Remembering EWTN’s Mother Angelica

Mother Mary Angelica of the Annunciation, P.C.P.A., founder of the EWTN Global Catholic Network, died peacefully on Easter Sunday, March 27, surrounded by the Poor Clare Nuns of Perpetual Adoration of Our Lady of the Angels Monastery in Hanceville, Ala. “This is a sorrow-filled day for the entire EWTN Family,” said EWTN’s chairman and chief executive officer, Michael P. Warsaw. “In the face of sickness and long-suffering trials, Mother’s example of joy and prayerful perseverance exemplified the Franciscan spirit she held so dear.” Her popular EWTN television show, “Mother Angelica Live,” was launched in 1983. Mitch Pacwa, S.J., a Scripture scholar and the host of “EWTN Live,” commented, “The history of Catholicism in the United States will need to include a section, if not a chapter, on Mother Angelica.” In a remembrance published at americamedia.org, Father Pacwa said “authenticity” was one of Mother Angelica’s stand-out characteristics. A sometimes combative presence on camera, “she was absolutely no different offstage than on. She said what she honestly thought because she believed it to be true, and she did not fear that anyone might dislike her. Her only fear would be to displease the Lord Jesus.”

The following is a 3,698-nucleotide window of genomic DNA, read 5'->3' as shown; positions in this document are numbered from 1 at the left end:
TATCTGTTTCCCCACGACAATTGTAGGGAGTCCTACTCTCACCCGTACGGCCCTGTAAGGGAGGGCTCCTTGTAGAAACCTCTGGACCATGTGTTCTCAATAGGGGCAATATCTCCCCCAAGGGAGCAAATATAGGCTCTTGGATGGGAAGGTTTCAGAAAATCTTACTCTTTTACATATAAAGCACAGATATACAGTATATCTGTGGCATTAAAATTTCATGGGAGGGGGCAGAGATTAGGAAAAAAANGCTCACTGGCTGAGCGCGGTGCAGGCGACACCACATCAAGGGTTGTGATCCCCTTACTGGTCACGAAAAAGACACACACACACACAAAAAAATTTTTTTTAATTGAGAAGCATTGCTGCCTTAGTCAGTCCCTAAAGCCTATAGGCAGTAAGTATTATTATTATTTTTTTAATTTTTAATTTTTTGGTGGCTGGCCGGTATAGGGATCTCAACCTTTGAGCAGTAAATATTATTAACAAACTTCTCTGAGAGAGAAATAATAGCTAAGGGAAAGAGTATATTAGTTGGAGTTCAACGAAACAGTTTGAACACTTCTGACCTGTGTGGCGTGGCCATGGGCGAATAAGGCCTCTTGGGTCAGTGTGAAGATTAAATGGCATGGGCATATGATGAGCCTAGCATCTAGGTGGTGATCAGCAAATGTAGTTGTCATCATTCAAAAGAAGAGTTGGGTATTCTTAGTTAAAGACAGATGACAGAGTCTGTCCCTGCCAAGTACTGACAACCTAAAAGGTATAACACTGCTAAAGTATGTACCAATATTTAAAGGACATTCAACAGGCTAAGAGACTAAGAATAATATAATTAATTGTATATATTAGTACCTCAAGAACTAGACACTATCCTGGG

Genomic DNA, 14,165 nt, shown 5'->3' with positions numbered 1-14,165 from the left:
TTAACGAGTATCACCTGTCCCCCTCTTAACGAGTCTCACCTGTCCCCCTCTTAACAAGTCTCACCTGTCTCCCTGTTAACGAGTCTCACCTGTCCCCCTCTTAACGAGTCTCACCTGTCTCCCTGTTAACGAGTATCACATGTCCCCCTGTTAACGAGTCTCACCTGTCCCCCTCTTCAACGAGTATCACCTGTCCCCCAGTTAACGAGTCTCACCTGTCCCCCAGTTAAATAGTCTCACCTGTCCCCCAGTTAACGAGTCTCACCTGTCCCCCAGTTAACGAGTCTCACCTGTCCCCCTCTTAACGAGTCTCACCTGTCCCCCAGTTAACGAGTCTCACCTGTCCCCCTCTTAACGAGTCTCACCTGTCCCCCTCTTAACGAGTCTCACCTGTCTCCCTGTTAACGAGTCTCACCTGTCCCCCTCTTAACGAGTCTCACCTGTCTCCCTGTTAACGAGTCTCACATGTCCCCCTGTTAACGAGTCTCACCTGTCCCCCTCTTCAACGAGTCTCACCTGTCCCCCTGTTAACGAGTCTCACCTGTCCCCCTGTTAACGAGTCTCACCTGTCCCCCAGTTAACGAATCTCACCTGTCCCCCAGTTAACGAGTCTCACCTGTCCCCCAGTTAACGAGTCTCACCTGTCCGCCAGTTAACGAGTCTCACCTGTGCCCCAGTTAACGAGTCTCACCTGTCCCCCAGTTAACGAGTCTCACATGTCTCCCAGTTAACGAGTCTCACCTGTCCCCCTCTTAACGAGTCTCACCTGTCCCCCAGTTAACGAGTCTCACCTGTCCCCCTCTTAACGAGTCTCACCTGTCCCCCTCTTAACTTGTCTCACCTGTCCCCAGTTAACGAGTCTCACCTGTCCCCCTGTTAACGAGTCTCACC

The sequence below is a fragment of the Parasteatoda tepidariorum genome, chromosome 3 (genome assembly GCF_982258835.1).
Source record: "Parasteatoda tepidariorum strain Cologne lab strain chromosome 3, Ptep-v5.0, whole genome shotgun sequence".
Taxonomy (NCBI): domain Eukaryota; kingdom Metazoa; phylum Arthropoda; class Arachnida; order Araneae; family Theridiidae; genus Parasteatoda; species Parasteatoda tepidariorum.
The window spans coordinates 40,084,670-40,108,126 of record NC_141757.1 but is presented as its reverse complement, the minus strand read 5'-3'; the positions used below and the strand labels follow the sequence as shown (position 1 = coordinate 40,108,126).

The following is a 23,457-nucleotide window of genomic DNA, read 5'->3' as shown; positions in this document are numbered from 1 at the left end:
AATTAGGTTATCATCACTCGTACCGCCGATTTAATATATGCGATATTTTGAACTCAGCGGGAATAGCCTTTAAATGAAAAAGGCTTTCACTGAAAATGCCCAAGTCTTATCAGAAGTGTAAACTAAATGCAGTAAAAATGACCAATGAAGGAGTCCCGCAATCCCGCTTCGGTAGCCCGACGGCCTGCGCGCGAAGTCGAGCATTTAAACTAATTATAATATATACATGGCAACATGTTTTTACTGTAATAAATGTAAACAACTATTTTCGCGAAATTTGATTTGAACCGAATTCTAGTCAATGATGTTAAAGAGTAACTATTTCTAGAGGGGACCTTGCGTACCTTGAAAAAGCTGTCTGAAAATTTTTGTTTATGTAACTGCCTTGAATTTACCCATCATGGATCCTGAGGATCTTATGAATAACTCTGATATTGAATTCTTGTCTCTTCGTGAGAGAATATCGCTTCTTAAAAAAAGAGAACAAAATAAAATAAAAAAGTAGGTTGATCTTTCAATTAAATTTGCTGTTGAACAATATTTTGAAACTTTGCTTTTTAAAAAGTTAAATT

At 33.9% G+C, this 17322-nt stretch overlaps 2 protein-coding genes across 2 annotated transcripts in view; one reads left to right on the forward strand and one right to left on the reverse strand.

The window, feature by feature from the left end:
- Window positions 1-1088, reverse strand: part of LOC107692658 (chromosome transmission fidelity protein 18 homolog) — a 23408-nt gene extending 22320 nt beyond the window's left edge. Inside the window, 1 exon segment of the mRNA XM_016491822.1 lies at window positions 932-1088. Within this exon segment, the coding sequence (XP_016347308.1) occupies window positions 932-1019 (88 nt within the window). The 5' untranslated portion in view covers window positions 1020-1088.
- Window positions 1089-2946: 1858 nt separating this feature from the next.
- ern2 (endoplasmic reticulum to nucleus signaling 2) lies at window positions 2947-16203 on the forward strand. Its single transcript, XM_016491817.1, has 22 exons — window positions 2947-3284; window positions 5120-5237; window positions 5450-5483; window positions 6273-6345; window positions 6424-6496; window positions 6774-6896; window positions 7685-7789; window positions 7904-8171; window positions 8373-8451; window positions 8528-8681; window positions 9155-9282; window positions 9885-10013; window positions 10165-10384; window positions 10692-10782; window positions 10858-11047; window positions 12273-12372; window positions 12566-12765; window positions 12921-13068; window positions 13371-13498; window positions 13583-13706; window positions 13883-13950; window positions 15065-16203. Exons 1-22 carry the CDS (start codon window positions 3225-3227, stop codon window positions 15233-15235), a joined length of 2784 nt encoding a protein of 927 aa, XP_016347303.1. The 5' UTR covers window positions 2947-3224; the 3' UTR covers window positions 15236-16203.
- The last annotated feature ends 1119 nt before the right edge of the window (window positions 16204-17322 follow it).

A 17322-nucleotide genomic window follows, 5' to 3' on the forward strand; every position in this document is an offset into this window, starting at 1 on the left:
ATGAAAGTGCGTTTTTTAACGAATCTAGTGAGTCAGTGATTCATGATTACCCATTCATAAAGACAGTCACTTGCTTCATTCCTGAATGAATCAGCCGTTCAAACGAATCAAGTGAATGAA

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Richard Booth
1 year 9 months ago
As I watched Mother Angelica's show from time to time, I felt reverted to my desk during Grade School years. I never heard her say anything I hadn't heard years before (and often), from both nuns and priests. I didn't care to research what some of the male hierarchy criticized her for, but wondered why they were doing the criticizing. Of course, she loved the tradition and the traditional; perhaps she wasn't "progressive" enough for them. Or, perhaps the vision of a nun, a woman, preaching and teaching for an hour was too much for them. I don't know. She was forthright, but no more so than those who taught me all those years ago. I think, in some cases, the traditional "hellfire and brimstone" approach has been replaced today by arrogance and hubris under the guise of something like "I guess we had better be nicer now." I have much inner turmoil about the clerical class, as perhaps my comment may demonstrate. We used to respect clerics; now, I just don't know...

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